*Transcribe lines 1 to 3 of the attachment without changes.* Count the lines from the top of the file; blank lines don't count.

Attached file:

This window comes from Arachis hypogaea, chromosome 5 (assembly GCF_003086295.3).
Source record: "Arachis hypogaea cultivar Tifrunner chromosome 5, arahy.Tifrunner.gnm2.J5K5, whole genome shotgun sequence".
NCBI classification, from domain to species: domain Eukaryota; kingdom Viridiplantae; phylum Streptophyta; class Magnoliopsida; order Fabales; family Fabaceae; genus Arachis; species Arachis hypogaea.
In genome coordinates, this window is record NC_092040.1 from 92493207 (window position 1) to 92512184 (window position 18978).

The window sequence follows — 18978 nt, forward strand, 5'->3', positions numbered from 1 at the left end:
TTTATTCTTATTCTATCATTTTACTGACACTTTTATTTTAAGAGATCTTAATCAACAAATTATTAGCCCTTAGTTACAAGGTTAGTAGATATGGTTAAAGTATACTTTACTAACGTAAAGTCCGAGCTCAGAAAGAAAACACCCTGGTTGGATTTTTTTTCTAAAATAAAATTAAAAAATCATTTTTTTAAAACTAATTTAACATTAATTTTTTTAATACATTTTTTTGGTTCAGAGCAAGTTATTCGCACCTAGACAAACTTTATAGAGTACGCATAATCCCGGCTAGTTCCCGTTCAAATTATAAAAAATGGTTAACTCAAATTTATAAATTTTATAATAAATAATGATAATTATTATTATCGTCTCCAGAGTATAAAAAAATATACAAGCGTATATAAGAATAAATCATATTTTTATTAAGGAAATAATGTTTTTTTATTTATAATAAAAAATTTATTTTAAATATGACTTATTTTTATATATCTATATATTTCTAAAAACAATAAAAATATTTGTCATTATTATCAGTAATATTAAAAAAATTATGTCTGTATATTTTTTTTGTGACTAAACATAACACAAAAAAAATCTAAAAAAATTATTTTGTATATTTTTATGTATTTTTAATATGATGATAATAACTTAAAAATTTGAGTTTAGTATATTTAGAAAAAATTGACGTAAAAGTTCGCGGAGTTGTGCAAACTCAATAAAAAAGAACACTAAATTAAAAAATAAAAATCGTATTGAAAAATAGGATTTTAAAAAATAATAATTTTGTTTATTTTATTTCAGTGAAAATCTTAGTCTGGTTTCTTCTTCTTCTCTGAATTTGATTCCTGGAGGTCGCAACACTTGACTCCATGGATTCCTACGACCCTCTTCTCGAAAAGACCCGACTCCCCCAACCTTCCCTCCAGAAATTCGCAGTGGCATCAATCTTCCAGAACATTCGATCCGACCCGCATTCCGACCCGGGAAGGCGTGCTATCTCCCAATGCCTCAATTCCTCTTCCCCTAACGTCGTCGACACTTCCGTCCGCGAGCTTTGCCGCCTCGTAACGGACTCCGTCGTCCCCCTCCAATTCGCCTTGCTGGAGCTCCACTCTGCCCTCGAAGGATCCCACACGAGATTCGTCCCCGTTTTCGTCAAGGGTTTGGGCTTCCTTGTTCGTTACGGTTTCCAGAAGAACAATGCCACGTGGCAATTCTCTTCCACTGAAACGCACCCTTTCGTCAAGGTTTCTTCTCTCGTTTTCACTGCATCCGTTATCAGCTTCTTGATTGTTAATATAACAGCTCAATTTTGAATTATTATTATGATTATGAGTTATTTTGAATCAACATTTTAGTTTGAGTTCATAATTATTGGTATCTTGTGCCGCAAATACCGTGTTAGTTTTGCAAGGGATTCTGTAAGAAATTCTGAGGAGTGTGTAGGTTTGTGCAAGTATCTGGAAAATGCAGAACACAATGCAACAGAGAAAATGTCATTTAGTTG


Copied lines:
This window comes from Arachis hypogaea, chromosome 5 (assembly GCF_003086295.3).
Source record: "Arachis hypogaea cultivar Tifrunner chromosome 5, arahy.Tifrunner.gnm2.J5K5, whole genome shotgun sequence".
NCBI classification, from domain to species: domain Eukaryota; kingdom Viridiplantae; phylum Streptophyta; class Magnoliopsida; order Fabales; family Fabaceae; genus Arachis; species Arachis hypogaea.